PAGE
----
or Connect
TheCatSite.com › Forums › Our Feline Companions › Cat Health › What else can be done for hairballs?
New Posts  All Forums:Forum Nav:

What else can be done for hairballs?

post #1 of 13
Thread Starter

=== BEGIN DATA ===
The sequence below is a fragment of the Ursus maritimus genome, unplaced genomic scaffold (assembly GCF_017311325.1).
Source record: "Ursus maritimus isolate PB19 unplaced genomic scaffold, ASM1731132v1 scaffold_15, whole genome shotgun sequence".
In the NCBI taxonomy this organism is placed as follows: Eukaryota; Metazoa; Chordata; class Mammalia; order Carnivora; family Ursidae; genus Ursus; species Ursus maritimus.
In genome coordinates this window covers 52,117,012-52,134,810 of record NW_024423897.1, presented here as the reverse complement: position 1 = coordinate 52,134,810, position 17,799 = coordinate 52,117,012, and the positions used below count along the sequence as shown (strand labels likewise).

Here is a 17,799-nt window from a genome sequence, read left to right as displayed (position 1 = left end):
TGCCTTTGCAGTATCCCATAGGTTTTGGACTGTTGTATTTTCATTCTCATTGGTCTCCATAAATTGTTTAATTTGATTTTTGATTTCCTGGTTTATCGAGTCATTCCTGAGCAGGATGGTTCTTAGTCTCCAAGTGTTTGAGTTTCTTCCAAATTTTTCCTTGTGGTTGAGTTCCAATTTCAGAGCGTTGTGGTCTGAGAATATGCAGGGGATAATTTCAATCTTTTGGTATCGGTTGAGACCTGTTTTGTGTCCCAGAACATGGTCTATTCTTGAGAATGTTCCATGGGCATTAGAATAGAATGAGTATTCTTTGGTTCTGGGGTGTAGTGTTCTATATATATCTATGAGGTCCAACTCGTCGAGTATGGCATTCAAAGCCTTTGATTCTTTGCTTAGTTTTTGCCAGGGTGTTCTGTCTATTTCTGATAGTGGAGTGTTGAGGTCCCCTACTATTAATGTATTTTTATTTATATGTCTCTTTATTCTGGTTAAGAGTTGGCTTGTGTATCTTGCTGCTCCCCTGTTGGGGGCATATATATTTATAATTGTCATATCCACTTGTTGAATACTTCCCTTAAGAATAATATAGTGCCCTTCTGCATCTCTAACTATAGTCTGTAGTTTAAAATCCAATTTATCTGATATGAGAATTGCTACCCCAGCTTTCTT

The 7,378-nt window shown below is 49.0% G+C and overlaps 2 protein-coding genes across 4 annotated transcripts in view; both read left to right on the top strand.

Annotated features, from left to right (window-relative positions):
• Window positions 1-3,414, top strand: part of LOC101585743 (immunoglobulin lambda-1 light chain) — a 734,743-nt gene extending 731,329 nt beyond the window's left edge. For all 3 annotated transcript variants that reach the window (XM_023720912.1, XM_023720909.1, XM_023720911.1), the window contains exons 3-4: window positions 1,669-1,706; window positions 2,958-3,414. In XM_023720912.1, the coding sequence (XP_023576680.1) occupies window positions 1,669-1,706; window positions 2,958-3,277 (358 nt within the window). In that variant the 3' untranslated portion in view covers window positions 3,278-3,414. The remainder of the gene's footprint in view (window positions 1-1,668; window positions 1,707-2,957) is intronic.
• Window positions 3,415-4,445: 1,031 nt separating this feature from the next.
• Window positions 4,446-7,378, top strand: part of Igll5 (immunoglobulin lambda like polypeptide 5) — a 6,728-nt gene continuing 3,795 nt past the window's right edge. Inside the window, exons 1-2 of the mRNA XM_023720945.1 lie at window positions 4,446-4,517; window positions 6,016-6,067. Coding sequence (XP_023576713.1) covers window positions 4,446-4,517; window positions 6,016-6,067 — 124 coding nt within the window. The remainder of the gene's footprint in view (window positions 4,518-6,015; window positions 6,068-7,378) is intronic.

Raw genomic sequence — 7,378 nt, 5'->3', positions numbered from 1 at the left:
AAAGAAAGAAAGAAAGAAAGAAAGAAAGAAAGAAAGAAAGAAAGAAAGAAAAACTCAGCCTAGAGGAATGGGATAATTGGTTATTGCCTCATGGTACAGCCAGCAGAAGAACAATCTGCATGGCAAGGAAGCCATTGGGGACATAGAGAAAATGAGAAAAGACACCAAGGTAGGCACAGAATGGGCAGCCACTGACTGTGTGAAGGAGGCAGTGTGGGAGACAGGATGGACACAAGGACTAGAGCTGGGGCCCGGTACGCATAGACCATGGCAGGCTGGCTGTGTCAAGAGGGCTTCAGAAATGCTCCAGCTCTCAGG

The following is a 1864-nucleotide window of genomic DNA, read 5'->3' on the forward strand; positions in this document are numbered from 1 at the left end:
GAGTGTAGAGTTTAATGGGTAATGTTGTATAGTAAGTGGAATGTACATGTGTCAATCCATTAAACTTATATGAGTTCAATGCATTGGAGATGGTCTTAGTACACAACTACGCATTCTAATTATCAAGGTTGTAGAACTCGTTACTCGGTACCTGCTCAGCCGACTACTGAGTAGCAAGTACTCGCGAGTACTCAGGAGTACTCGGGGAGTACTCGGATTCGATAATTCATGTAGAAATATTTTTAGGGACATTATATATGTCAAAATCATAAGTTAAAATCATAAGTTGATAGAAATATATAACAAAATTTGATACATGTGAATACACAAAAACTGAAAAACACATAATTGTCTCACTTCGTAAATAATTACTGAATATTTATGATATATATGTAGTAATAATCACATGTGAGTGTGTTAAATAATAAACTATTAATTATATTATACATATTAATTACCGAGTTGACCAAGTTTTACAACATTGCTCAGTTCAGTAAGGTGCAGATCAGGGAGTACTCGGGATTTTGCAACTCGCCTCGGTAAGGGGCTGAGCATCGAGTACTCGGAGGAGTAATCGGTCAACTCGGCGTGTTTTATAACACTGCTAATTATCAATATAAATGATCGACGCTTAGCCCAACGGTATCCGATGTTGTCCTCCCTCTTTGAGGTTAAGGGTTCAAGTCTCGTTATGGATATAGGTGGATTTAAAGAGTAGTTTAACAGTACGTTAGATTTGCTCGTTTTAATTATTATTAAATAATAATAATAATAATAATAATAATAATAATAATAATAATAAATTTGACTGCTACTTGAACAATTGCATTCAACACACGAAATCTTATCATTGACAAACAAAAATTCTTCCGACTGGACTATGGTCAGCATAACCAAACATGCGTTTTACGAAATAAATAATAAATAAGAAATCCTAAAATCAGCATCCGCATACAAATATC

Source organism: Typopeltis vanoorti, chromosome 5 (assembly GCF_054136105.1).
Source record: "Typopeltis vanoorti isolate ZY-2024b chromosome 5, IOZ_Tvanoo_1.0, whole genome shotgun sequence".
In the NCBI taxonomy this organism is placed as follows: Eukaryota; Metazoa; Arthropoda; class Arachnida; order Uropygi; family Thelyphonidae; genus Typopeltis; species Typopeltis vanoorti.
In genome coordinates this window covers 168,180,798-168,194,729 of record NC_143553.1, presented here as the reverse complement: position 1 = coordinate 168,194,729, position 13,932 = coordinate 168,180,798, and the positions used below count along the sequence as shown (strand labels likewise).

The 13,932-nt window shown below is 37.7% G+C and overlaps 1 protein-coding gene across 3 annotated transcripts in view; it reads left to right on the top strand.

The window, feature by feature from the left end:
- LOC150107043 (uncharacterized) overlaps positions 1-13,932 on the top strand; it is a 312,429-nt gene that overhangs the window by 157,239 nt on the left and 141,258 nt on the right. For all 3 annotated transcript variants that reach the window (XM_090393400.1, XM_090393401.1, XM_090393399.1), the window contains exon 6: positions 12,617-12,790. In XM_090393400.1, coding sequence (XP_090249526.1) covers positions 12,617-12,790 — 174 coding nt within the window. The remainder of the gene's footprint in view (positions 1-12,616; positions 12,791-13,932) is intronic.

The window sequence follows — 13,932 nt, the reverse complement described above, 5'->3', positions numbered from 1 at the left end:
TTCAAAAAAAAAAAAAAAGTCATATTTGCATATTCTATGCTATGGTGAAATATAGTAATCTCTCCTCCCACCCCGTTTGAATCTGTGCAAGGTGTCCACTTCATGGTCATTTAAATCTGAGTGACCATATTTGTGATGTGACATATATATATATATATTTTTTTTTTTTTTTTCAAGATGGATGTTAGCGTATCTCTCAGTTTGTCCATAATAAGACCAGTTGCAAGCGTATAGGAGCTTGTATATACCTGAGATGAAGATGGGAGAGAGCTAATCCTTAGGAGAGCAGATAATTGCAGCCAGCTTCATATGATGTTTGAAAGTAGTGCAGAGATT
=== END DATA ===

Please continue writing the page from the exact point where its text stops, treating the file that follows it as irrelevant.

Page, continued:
My cat goes through these 1-2 week stages when she throws up her food. I know it's hairballs because there will be hair in the vomit. Also, I will occasionally notice these pellets of fur (look like bullets of hair) that she's thrown up. Usually the problem will go away on its own and she won't throw up for a few months or more. This stage has been on and off for about a month, though. I'll think she's over it, then she'll throw up again. I always give her a dab of cat lax each day, and comb her with a fine tooth comb every other day to remove loose hair. She also seems to have a sensitive tummy, and some foods make her more barfy than others. I have her on Maxximum Nutrition dry, and she's been doing well on that. I don't know what else to do. I've taken her to the vet for it, but they don't have any answers. They always say cats will barf occasionally, but if it becomes a chronic thing, then we'll take some x-rays. They believe it's just hairballs, and will give me cat lax. What else can I do that I'm not already doing? I've thought about changing her food time to evening because she seems to keep food down better in the afternoon (I give her a 1/2 of food in the morning, then a small handful (her snack) in the afternoon). Does anyone else have a cat like this? I thought it could be worms since I've seen some fleas around. I plan to have her in for her annual once my work schedule gets settled (this is my first week), and I'll ask about worming. She's had tapeworms, but I noticed eggs around the house when she had those...